Note: This method relies on a local internet connection. Work through the configuration process with the monitor/mouse/keyboard or serial terminal (described below), then come back here.

To do this, download PuTTY or a similar SSH terminal for your system and connect to the Internet port used by the pi. The TTY interface gives you a serial interface but with colors that make it a little nicer to use.

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A PuTTY terminal looks nicer than serial and can be used over networks

To obtain your IP, get to a terminal, and use the command ifconfig.

With Ethernet and wireless attached, ifconfig returns something like the following. If it looks similar but the IP addresses aren't present, that link hasn't been established.

pi@raspberrypi:~$ ifconfig
eth0      Link encap:Ethernet  HWaddr b8:a8:3b:56:1a:f7
        inet addr:14.7.3.188  Bcast:14.7.3.255  Mask:255.255.255.0
        UP BROADCAST RUNNING MULTICAST  MTU:1500  Metric:1
        RX packets:3026 errors:0 dropped:0 overruns:0 frame:0
        TX packets:462 errors:0 dropped:0 overruns:0 carrier:0
        collisions:0 txqueuelen:1000
        RX bytes:229516 (224.1 KiB)  TX bytes:60888 (59.4 KiB)

lo        Link encap:Local Loopback
        inet addr:127.0.0.1  Mask:255.0.0.0
        UP LOOPBACK RUNNING  MTU:65536  Metric:1
        RX packets:8 errors:0 dropped:0 overruns:0 frame:0
        TX packets:8 errors:0 dropped:0 overruns:0 carrier:0
        collisions:0 txqueuelen:0
        RX bytes:1104 (1.0 KiB)  TX bytes:1104 (1.0 KiB)

wlan0     Link encap:Ethernet  HWaddr 74:df:21:5b:a3:9c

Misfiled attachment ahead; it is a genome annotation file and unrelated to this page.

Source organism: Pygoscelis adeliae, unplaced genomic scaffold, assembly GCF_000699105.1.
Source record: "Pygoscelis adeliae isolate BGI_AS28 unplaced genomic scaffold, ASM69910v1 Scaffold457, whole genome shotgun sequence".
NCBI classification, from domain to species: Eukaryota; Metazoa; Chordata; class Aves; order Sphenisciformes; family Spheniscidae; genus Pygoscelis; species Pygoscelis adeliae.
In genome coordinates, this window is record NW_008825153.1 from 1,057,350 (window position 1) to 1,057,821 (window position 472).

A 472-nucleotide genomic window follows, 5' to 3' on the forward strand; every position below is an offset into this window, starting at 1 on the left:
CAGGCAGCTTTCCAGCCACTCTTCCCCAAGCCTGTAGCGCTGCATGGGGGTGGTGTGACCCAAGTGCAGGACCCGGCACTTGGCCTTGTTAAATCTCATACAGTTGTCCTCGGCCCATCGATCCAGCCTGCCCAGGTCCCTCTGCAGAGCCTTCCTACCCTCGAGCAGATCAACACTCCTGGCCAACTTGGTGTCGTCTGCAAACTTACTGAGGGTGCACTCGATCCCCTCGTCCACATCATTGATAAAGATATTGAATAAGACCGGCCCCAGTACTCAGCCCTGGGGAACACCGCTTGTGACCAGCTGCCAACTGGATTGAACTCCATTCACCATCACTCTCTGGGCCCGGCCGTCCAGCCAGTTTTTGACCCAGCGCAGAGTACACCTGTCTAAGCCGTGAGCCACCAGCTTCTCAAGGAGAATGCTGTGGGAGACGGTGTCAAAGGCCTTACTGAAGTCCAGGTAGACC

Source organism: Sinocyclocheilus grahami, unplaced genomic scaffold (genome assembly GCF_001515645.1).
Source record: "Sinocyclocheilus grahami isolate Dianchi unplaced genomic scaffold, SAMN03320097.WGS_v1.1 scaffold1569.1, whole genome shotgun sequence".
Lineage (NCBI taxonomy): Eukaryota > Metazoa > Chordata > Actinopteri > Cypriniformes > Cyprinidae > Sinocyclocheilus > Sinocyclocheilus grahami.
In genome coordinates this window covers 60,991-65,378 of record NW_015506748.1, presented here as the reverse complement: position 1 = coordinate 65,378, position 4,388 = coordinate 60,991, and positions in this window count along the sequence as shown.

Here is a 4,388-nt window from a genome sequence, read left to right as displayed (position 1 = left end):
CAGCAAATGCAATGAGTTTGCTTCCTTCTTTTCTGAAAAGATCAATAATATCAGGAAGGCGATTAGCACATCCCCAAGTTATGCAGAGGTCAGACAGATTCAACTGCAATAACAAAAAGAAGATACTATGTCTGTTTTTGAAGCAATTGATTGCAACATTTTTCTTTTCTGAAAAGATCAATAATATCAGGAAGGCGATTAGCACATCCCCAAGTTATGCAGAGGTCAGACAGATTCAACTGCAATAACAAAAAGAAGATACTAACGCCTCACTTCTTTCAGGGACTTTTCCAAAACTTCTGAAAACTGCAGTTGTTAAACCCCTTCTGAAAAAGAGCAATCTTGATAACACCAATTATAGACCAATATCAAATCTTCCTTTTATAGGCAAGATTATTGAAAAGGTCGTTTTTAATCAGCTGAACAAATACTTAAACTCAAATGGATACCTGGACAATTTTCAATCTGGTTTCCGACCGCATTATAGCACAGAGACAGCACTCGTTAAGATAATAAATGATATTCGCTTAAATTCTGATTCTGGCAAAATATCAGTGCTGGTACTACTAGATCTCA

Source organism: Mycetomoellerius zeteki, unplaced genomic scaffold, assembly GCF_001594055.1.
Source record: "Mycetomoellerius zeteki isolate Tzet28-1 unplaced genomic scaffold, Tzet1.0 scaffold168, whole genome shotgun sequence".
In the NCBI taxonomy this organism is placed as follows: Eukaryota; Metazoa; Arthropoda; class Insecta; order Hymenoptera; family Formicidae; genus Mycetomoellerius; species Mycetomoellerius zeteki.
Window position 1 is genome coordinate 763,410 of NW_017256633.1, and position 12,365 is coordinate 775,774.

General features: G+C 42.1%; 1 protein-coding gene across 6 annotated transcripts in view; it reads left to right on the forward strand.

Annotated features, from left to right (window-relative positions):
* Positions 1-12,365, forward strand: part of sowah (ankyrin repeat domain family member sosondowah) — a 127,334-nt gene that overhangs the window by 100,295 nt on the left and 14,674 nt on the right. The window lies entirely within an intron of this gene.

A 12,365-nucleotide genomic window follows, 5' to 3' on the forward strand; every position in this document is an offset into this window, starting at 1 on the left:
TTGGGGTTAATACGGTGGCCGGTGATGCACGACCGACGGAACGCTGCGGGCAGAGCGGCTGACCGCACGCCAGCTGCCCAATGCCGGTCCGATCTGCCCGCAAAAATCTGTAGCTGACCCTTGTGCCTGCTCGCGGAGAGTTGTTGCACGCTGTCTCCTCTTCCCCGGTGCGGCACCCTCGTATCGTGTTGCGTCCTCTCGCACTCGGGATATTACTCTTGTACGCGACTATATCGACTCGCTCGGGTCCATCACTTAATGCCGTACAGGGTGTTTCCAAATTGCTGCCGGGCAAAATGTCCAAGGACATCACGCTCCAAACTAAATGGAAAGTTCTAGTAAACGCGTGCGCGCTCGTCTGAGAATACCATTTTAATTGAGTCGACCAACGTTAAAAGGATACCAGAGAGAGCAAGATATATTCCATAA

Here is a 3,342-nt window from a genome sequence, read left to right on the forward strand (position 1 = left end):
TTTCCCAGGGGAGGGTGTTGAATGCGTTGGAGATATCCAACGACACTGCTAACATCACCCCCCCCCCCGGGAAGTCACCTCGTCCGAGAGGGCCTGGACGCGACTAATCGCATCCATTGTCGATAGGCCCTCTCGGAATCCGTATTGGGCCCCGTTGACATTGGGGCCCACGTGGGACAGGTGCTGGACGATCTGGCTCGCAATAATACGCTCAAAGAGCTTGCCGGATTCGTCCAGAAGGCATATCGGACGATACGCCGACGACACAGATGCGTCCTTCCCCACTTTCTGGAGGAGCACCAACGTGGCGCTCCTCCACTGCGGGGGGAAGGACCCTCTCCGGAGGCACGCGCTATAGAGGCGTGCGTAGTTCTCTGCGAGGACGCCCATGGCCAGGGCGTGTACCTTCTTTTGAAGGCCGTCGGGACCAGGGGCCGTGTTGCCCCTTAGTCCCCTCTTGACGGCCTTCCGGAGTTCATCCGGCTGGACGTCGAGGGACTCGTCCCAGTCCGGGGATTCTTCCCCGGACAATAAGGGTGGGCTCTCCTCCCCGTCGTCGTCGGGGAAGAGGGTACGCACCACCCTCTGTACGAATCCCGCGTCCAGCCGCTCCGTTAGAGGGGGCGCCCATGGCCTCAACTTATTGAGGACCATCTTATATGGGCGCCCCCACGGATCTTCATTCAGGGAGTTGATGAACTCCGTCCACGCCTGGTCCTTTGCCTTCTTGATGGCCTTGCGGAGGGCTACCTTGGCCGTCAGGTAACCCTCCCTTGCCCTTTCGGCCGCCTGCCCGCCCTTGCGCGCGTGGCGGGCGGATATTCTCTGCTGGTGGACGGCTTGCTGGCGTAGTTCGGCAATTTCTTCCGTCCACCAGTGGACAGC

inet addr:32.8.0.142  Bcast:32.8.0.255  Mask:255.255.255.0
        UP BROADCAST RUNNING MULTICAST  MTU:1500  Metric:1
        RX packets:120 errors:0 dropped:40 overruns:0 frame:0
        TX packets:12 errors:0 dropped:4 overruns:0 carrier:0
        collisions:0 txqueuelen:1000
        RX bytes:20955 (20.4 KiB)  TX bytes:9956 (9.7 KiB)

Now that I know that my Ethernet is on IP 14.7.3.188 and my wireless on 32.8.0.142, I can enter it into the PuTTY configuration window to begin the session. From here, it just works like the serial link!

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Configuring PuTTY

Configuring the Pi

This section goes over configuring the keyboard, ethernet, and wireless (Edimax) modules.

Configuring the keyboard layout

The raspbian distribution comes defaulted to European hardware. For us Yanks, we find the " (quotation mark) symbol is replaced by @ (commercial at) and our number sign # is replaced by the european pound sign £. This can made it aggravating when trying to #define things. Invoke the config tool with "sudo raspi-config" and take the following actions.

Set the default locale for the system

  • Select "Internationalisation Options"
  • Select "Change Locale"
  • Deselect en_GB.UTF-8 UTF-8
  • Select en_US.UTF-8 UTF-8, (Ok)
  • Set default to en_US.UTF-8, (Ok)

Change the keyboard layout -- from the Internationalisation Options menu,

  • Change Keyboard Layout
  • Leave set as: Generic 105-key (Intl) PC (Ok)
  • Select Other (Ok)
  • Select English (US) (Ok)
  • Select English (US) (Ok)
  • Select default (Ok)
  • Select No compose key (Ok)